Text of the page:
From George Wallace to Newt Gingrich by Dan T. Carter
Race in the Conservative Counterrevolution, 1963-1994 (Walter Lynwood Fleming Lectures in Southern History)

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A historian traces the role of right-wing reaction to the civil rights movement in Republican politics beginning with George Wallace's entrance on the national scene, arguing that conservatives still exploit racism for political gain. UP.

About Dan T. Carter

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Dan T. Carter is a professor of history at Emory University. He received his B. A. from the University of South Carolina, his M. A. from the University of Wisconsin, and then returned to the University of South Carolina for his Ph.D. Carter wrote From George Wallace to Newt Gingrich: Race and the Conservative Counterrevolution as well as The Politics of Rage: George Wallace and the Rise of New Conservatism and the Transformation of American Politics, which won the Robert F. Kennedy Book Award, as well as the Seltzer Prize. Carter's other awards include the Organization of American Historians' Avery Craven Prize, the Jules Landry Prize, the Lillian Smith Award, and the Anisfield Wolfe Award.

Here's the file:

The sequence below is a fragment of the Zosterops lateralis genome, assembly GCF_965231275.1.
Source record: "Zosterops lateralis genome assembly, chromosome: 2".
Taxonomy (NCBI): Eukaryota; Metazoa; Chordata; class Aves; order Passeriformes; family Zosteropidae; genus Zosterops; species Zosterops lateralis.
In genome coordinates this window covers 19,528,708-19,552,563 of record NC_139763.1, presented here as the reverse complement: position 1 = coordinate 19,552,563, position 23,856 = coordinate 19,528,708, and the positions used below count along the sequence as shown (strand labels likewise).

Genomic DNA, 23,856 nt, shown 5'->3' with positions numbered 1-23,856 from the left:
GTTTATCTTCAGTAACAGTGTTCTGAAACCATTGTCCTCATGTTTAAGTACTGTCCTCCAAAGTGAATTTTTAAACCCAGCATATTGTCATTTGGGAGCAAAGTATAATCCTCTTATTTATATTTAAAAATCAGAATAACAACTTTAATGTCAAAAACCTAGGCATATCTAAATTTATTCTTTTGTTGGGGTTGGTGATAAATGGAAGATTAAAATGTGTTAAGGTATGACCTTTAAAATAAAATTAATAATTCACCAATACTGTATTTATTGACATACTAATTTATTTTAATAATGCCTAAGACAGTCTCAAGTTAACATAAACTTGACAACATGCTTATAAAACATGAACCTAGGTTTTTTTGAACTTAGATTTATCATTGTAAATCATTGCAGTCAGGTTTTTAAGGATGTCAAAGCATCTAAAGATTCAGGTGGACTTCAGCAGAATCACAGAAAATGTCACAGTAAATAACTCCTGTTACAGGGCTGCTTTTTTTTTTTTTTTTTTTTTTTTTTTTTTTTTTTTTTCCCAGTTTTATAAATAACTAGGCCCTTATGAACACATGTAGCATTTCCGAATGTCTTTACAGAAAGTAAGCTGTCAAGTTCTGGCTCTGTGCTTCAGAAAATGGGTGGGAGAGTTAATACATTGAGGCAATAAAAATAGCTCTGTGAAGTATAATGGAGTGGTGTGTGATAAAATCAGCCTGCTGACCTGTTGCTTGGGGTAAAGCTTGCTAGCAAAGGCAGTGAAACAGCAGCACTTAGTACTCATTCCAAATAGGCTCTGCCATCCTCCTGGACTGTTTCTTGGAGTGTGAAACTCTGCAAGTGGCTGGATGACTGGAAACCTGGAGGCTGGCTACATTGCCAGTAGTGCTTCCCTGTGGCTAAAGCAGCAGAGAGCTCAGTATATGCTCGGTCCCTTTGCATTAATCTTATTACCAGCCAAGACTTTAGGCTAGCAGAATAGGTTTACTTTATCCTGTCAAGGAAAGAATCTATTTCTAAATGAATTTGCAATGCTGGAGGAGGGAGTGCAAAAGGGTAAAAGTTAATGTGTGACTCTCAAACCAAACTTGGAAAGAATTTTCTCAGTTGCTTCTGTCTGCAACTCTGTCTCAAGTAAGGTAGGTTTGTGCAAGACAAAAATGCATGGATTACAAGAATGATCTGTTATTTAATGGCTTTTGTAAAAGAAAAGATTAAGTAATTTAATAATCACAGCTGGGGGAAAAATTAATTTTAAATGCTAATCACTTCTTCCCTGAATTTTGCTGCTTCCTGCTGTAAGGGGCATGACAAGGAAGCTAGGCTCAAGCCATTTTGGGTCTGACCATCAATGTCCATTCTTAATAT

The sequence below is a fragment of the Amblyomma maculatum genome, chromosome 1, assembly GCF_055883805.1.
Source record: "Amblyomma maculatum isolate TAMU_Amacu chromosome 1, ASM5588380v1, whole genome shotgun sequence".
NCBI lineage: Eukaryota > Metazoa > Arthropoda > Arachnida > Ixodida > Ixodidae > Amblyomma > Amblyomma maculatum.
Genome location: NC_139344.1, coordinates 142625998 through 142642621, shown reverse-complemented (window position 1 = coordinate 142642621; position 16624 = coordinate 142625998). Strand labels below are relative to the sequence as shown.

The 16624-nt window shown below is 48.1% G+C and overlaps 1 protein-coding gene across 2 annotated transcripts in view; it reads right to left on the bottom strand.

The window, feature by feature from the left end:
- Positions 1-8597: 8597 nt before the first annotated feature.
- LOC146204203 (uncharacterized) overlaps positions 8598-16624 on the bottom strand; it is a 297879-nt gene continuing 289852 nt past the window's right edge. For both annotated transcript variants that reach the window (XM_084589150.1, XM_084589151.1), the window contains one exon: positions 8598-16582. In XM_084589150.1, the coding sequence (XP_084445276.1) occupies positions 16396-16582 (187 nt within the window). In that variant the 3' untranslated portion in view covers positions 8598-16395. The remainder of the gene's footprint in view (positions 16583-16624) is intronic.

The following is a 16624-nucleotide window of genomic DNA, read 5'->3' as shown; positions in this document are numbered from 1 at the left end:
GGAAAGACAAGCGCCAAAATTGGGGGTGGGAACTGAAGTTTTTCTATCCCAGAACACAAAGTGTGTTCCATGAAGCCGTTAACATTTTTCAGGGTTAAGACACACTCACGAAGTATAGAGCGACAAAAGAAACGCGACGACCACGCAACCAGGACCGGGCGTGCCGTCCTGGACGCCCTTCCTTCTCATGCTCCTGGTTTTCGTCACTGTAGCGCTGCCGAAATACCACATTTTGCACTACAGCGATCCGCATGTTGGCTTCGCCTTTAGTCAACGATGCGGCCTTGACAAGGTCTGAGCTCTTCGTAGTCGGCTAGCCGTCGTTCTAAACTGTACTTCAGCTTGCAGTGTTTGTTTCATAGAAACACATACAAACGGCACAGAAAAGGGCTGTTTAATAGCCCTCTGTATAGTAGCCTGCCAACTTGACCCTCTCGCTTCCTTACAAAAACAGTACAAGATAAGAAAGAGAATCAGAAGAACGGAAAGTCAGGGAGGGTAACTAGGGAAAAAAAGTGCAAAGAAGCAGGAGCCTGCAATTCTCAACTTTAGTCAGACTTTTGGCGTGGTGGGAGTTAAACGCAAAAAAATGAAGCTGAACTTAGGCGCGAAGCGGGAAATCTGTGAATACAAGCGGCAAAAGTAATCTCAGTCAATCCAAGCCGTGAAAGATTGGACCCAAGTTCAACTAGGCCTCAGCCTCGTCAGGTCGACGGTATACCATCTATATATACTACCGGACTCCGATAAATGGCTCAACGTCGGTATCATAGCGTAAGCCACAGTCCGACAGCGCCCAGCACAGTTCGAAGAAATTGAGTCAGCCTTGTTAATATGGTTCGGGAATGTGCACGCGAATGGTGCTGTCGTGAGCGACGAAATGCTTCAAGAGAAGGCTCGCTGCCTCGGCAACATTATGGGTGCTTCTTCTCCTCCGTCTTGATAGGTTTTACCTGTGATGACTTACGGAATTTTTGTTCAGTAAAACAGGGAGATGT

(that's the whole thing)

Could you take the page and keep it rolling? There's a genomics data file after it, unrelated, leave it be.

Published March 31, 1999 by Louisiana State Univ Pr. 152 pages
Genres: History, Political & Social Sciences. Non-fiction

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In his 1995 biography of Wallace, The Politics of Rage, LSU professor Carter called the former Alabama governor, ""the most influential loser in twentieth century American politics."" Wallace saw in America's white suburbs a racism that, while perhaps not as outspoken as that in the South, could ...

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